Again, I’m not saying I’m awesome — I’m not — I’m just saying I’m rare, not due to any intrinsic qualities but due to the choices I had the courage and the opportunity to make and keep making. Make no mistake: this is not a boast or a declaration of superiority. Quite the opposite. I am just a person who executed an algorithm. Much as I wish I were, I am not special: I always have and always will have room to improve. Personal development is a process, a lifestyle, a subscription, not a result, event or purchase. On the surface, this seems horrible — shades of Sisyphus — but if you think about it for more than ten seconds, you realize that it also means there’s always something to do; we’re never done, and that’s wonderful! It’s a game that you can’t “beat”, it has no “end”: the point isn’t to “finish” it, but to enjoy it.

Anyway, back on topic. Experience, wisdom, blah blah blah.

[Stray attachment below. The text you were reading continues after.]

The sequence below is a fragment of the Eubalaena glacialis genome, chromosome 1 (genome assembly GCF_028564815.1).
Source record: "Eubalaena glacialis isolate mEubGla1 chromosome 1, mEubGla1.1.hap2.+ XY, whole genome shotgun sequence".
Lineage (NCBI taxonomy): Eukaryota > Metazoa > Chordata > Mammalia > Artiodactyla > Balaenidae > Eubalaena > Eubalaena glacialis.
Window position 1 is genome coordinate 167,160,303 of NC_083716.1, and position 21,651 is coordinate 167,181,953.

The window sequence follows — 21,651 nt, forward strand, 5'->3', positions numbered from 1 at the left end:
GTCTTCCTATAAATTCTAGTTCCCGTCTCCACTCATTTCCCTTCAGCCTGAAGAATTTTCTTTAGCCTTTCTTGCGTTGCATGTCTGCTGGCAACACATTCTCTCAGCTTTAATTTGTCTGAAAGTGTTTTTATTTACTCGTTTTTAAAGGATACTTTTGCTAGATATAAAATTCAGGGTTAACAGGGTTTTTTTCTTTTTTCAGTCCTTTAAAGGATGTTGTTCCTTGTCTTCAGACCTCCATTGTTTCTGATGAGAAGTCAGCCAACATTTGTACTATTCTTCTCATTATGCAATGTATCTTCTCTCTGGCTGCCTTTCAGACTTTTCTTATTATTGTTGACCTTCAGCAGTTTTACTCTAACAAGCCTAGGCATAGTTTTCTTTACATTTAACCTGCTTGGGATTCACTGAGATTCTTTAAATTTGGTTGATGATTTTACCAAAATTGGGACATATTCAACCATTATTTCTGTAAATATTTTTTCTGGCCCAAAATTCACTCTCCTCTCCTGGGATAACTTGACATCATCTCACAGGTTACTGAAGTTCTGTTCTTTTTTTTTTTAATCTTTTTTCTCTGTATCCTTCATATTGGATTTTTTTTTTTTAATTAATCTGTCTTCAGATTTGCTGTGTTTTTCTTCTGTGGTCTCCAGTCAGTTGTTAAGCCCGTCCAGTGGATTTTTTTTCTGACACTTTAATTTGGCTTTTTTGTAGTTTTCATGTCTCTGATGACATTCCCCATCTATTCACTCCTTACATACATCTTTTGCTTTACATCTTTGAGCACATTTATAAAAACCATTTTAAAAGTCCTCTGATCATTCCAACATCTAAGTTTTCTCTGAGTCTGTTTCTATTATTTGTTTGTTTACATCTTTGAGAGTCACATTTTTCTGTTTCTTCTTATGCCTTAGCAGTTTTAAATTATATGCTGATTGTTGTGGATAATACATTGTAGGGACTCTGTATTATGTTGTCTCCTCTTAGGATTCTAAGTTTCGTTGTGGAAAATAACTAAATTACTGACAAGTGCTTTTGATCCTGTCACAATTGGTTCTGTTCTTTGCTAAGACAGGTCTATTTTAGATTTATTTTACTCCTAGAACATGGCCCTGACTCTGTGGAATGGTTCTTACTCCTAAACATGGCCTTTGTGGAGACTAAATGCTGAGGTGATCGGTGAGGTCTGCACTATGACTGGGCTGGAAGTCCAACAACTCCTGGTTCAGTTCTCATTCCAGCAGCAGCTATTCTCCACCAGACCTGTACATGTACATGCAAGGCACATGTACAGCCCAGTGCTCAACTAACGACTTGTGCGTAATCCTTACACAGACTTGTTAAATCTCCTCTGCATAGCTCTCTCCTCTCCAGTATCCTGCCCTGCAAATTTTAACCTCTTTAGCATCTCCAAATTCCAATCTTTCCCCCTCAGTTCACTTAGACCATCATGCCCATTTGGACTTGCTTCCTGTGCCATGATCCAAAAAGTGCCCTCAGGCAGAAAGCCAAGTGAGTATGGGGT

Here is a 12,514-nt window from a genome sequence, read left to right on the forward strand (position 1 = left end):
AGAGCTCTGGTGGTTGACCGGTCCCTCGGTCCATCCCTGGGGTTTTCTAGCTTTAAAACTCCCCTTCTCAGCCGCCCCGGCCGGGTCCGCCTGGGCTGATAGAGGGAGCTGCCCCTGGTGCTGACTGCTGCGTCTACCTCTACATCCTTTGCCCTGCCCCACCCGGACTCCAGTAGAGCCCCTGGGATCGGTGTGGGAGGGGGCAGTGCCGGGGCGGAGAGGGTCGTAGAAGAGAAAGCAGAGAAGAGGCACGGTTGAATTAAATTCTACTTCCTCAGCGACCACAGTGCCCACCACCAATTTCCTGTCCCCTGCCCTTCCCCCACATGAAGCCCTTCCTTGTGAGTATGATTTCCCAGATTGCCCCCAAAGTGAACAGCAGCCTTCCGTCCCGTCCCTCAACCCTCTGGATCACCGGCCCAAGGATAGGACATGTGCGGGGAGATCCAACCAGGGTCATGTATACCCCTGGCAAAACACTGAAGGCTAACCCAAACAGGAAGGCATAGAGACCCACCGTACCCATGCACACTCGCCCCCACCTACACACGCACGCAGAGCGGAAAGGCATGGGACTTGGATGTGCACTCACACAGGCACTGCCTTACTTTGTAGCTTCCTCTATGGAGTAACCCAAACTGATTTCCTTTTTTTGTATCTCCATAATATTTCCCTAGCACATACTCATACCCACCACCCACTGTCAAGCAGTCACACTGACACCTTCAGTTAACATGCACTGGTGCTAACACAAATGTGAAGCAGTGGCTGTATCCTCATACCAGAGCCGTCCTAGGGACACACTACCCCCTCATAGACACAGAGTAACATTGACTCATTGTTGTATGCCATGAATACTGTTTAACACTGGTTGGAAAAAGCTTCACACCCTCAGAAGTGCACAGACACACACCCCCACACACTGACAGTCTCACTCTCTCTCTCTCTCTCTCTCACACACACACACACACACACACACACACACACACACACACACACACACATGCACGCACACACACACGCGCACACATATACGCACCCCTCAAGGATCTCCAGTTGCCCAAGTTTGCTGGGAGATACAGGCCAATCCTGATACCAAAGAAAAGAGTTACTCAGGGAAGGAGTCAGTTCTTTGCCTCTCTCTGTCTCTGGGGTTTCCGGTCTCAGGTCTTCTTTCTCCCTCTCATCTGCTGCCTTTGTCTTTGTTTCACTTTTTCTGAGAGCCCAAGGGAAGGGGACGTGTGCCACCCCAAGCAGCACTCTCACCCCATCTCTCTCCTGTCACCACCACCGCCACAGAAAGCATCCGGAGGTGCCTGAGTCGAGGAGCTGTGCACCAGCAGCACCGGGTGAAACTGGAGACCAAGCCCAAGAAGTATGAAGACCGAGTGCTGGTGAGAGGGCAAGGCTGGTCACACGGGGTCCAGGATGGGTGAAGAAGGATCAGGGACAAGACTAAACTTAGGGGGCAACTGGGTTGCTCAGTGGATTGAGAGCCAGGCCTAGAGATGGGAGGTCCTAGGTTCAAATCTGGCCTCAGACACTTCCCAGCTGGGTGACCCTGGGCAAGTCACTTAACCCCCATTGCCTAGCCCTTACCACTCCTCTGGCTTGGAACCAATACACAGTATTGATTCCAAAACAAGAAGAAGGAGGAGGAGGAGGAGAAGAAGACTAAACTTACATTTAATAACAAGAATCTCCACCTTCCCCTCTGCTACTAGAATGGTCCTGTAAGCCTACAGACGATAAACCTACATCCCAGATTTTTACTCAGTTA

So, yah, there is a feeling I have now. Japanese comes out of me largely unconsciously. I wield it like a well-worn sword. It is an extension of me. It is me. Only consistent exposure can produce and maintain this state. If you lost contact with English long enough, you would lose it, too.

What is my point here?

My point is that I once, borrowing the words of KIN Birei, Japanese-Taiwanese hardlady, compared to well-honed language ability to a sharp kitchen knife and underdeveloped ability to a blunt one.

But it ain’t like that at all.

Well-developed language ability is not a sharp knife. It’s the effing Green Destiny from “Crouching Tiger Hidden Dragon”. It’s the Harusame(?) 1 Blade from Gintama. It’s the friggin’ Katana of Destiny. And underdeveloped ability is….yes, a blunt, rusty kitchen knife.

Now, by way of sincere disclaimer, let me lay his out for you: I am not against polyglotism (polyglottery?) in any way, shape or form (OK, that’s not entirely correct:  I am against it in a few, but certainly not most or all, ways, shapes and forms). I have travelled enough to know that even knowing some languages badly is useful; nothing gets you out of a pinch better than some well-placed Arabic or Russian or Tamil. Nothing softens hearts like a Czech tongue twister or a Farsi phrase.